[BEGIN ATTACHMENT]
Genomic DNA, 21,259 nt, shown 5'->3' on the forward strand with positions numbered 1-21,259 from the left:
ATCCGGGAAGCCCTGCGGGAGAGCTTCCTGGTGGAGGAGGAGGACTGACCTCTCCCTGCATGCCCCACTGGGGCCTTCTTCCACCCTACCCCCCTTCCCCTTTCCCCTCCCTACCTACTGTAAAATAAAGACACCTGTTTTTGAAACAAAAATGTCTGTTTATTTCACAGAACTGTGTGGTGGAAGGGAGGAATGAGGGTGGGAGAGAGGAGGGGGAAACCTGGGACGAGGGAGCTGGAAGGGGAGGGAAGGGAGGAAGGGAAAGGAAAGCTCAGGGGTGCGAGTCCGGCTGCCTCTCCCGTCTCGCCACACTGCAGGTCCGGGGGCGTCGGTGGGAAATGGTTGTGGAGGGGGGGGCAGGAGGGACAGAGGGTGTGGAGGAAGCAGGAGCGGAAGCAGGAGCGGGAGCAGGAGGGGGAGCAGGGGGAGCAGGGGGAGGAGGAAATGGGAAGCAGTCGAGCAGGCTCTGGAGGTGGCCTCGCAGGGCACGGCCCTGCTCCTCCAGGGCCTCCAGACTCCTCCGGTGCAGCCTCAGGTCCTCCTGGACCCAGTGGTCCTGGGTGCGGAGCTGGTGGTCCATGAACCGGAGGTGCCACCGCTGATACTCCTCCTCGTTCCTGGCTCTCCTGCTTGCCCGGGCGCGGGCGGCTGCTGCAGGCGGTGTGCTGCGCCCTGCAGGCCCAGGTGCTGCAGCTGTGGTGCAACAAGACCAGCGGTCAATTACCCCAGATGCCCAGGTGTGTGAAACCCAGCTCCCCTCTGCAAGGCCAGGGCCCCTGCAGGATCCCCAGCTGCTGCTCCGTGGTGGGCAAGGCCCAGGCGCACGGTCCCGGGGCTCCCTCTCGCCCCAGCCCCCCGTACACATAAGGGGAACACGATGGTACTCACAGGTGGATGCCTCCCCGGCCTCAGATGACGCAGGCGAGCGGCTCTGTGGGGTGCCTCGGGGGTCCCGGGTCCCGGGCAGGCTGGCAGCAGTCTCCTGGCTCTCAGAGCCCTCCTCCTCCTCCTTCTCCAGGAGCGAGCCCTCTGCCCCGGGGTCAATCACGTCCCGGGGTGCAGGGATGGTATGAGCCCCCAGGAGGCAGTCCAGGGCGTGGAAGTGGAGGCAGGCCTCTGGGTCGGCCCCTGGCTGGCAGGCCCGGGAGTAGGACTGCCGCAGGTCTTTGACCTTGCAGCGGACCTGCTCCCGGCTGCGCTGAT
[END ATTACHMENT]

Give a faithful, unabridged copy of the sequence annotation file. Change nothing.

Genomic DNA, 21,259 nt, shown 5'->3' on the forward strand with positions numbered 1-21,259 from the left:
ATCCGGGAAGCCCTGCGGGAGAGCTTCCTGGTGGAGGAGGAGGACTGACCTCTCCCTGCATGCCCCACTGGGGCCTTCTTCCACCCTACCCCCCTTCCCCTTTCCCCTCCCTACCTACTGTAAAATAAAGACACCTGTTTTTGAAACAAAAATGTCTGTTTATTTCACAGAACTGTGTGGTGGAAGGGAGGAATGAGGGTGGGAGAGAGGAGGGGGAAACCTGGGACGAGGGAGCTGGAAGGGGAGGGAAGGGAGGAAGGGAAAGGAAAGCTCAGGGGTGCGAGTCCGGCTGCCTCTCCCGTCTCGCCACACTGCAGGTCCGGGGGCGTCGGTGGGAAATGGTTGTGGAGGGGGGGGCAGGAGGGACAGAGGGTGTGGAGGAAGCAGGAGCGGAAGCAGGAGCGGGAGCAGGAGGGGGAGCAGGGGGAGCAGGGGGAGGAGGAAATGGGAAGCAGTCGAGCAGGCTCTGGAGGTGGCCTCGCAGGGCACGGCCCTGCTCCTCCAGGGCCTCCAGACTCCTCCGGTGCAGCCTCAGGTCCTCCTGGACCCAGTGGTCCTGGGTGCGGAGCTGGTGGTCCATGAACCGGAGGTGCCACCGCTGATACTCCTCCTCGTTCCTGGCTCTCCTGCTTGCCCGGGCGCGGGCGGCTGCTGCAGGCGGTGTGCTGCGCCCTGCAGGCCCAGGTGCTGCAGCTGTGGTGCAACAAGACCAGCGGTCAATTACCCCAGATGCCCAGGTGTGTGAAACCCAGCTCCCCTCTGCAAGGCCAGGGCCCCTGCAGGATCCCCAGCTGCTGCTCCGTGGTGGGCAAGGCCCAGGCGCACGGTCCCGGGGCTCCCTCTCGCCCCAGCCCCCCGTACACATAAGGGGAACACGATGGTACTCACAGGTGGATGCCTCCCCGGCCTCAGATGACGCAGGCGAGCGGCTCTGTGGGGTGCCTCGGGGGTCCCGGGTCCCGGGCAGGCTGGCAGCAGTCTCCTGGCTCTCAGAGCCCTCCTCCTCCTCCTTCTCCAGGAGCGAGCCCTCTGCCCCGGGGTCAATCACGTCCCGGGGTGCAGGGATGGTATGAGCCCCCAGGAGGCAGTCCAGGGCGTGGAAGTGGAGGCAGGCCTCTGGGTCGGCCCCTGGCTGGCAGGCCCGGGAGTAGGACTGCCGCAGGTCTTTGACCTTGCAGCGGACCTGCTCCCGGCTGCGCTGAT